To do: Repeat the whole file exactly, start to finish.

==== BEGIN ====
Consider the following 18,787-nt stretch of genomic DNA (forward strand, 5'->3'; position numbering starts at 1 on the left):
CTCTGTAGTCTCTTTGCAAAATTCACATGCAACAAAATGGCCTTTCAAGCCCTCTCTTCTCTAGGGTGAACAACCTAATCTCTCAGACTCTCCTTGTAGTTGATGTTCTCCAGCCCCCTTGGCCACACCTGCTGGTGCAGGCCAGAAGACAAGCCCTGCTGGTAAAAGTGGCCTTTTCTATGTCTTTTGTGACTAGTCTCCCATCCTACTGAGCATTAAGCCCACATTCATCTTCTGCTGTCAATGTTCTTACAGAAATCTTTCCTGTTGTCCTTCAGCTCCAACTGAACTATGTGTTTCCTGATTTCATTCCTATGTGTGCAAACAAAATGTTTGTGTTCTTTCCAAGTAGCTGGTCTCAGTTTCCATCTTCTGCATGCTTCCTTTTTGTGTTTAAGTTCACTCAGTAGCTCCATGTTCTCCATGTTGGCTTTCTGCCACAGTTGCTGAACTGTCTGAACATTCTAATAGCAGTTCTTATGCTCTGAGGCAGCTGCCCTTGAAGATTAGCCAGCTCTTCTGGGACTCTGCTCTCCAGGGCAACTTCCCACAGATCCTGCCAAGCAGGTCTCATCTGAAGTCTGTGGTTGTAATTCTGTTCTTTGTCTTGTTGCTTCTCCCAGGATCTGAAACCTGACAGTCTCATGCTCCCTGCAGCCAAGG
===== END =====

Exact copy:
Consider the following 18,787-nt stretch of genomic DNA (forward strand, 5'->3'; position numbering starts at 1 on the left):
CTCTGTAGTCTCTTTGCAAAATTCACATGCAACAAAATGGCCTTTCAAGCCCTCTCTTCTCTAGGGTGAACAACCTAATCTCTCAGACTCTCCTTGTAGTTGATGTTCTCCAGCCCCCTTGGCCACACCTGCTGGTGCAGGCCAGAAGACAAGCCCTGCTGGTAAAAGTGGCCTTTTCTATGTCTTTTGTGACTAGTCTCCCATCCTACTGAGCATTAAGCCCACATTCATCTTCTGCTGTCAATGTTCTTACAGAAATCTTTCCTGTTGTCCTTCAGCTCCAACTGAACTATGTGTTTCCTGATTTCATTCCTATGTGTGCAAACAAAATGTTTGTGTTCTTTCCAAGTAGCTGGTCTCAGTTTCCATCTTCTGCATGCTTCCTTTTTGTGTTTAAGTTCACTCAGTAGCTCCATGTTCTCCATGTTGGCTTTCTGCCACAGTTGCTGAACTGTCTGAACATTCTAATAGCAGTTCTTATGCTCTGAGGCAGCTGCCCTTGAAGATTAGCCAGCTCTTCTGGGACTCTGCTCTCCAGGGCAACTTCCCACAGATCCTGCCAAGCAGGTCTCATCTGAAGTCTGTGGTTGTAATTCTGTTCTTTGTCTTGTTGCTTCTCCCAGGATCTGAAACCTGACAGTCTCATGCTCCCTGCAGCCAAGG